By Melissa J. Anderson

According to the latest Global Workplace Health and Wellness Report [PDF], most corporate workplaces either have a wellness initiative or are planning one (only five percent said they had nothing in the works).

But despite their popularity, many are struggling to attract participants. Survey respondents – health and wellness practitioners charged with developing these programs – say the issue for most is that people are just too busy to participate. Secondarily, they continued, the programs just aren’t that fun.

The goals of the programs are to improve health and engagement, as well as help people avoid spending money on healthcare and taking time off. The report explains:

“Employee health (69%) and engagement and morale (68%) are the key wellness objectives. Organisations are focusing on the fundamental change drivers and taking the ‘bigger picture’ approach in order to achieve sustainable success. Objectives such as reduced healthcare costs, increased productivity and reduced absenteeism are secondary drivers, with many seemingly perceived as a by-product of addressing these two primary success factors.”

This report should be a wake-up call for managers and talent practitioners. If people are too overworked to engage in programs designed to boost their health, then employers are looking at a future workforce with a big burn-out and productivity problems.

High Hopes, Low Participation

The Global Workplace Health and Wellness Report is an annual survey of health and wellness decision makers at almost 400 companies around the world. Industries included “Government, FMCG, Banking, Accounting, I.T, Manufacturing, Mining and more,” the report states.

The study shows that only 5 percent of organizations don’t have a wellness program or at least plant to implement one. Almost a quarter (22 percent) say they have a fully implemented program, and 41 percent say their program is partially implemented. The rest are in various stages of development or strategic planning.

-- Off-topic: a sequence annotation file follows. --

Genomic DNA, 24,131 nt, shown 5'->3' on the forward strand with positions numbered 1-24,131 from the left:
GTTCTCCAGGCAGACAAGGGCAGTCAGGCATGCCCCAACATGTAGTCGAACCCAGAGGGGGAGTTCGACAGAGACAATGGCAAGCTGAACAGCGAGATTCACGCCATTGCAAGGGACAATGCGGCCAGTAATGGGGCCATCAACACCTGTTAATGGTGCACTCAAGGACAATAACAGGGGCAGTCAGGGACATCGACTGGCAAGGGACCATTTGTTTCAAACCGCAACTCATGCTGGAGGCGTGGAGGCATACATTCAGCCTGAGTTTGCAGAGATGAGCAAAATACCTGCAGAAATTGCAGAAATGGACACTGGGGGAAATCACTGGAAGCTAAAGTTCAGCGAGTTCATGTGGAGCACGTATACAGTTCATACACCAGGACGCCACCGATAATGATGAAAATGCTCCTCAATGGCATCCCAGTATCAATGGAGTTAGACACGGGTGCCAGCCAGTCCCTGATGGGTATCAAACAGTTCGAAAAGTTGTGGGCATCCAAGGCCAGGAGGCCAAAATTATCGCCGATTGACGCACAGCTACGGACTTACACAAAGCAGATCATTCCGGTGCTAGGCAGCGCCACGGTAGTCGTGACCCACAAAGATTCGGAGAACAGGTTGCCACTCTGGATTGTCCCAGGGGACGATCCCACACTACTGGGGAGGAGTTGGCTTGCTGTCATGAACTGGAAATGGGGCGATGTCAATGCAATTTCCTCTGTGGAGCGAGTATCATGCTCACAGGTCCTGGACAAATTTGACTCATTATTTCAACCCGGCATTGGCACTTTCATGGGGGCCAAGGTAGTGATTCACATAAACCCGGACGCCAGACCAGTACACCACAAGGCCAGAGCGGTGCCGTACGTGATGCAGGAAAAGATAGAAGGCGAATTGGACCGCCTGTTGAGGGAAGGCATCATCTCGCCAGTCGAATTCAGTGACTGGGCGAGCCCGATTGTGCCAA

It is interesting that so many companies are working to implement these programs, even though participation rates are strikingly low. The report reveals, “Most wellness initiatives are achieving below 20% participation rates. Organisations are getting the highest participation in health risk assessments, biometric screenings, health fairs, and physical activity challenges.”

Survey respondents say one of the key challenges in putting together a successful program is budget constraints. But they main issue, according to the survey, is time.christian louboutin schuhe online,ralph lauren uk,louis vuitton bags sale,michael kors sale uk,cheap wedding dresses online

The vast majority – 86 percent – cite a lack of time as the main challenge from an employee participation standpoint. The study says, “Wellness initiatives need to be accessible to employees, aligned with an organization’s culture and integrated into employees’ daily routines – both in and out of the workplace.”

Respondents also mentioned the importance of fun in creating a successful program, with 45 percent citing fun as a reason employees aren’t getting involved. The report states, “Engagement levels are directly linked with employees’ perceived level of fun or interest in wellness initiatives. An initiative that is perceived as fun vastly increases the likelihood of employee uptake.”

Deeper Impact

Organizations are creating health and wellness initiatives with the best of intentions – to help employees improve their health, get sick less often, and spend less money on expensive health care costs. But employees don’t seem interested in participating in these programs long term. The most popular programs, according to the study, were one-off health assessments and screenings, which would do little to improve employee engagement levels – or help employees develop healthier behavior over time.

Nevertheless, four out of five respondents (86 percent) said they are working to establish long-term improvements in employee health behavior. Behavior change is a slow process that requires repetition, and over half of respondents (57 percent) believe that it takes between 61 and 120 days to develop more healthy behaviors. “Wellness initiatives need to run long enough to give employees the best chance at creating sustainable behavioral change.”

To sum it up, the report reveals overworked employees who don’t have time for long-term initiatives that companies are trying to create in order to drive up low employee engagement, the cause of which is stress and overworking. It seems the real solution here may be better management and investment in human capital to ensure employees aren’t overburdened in the first place.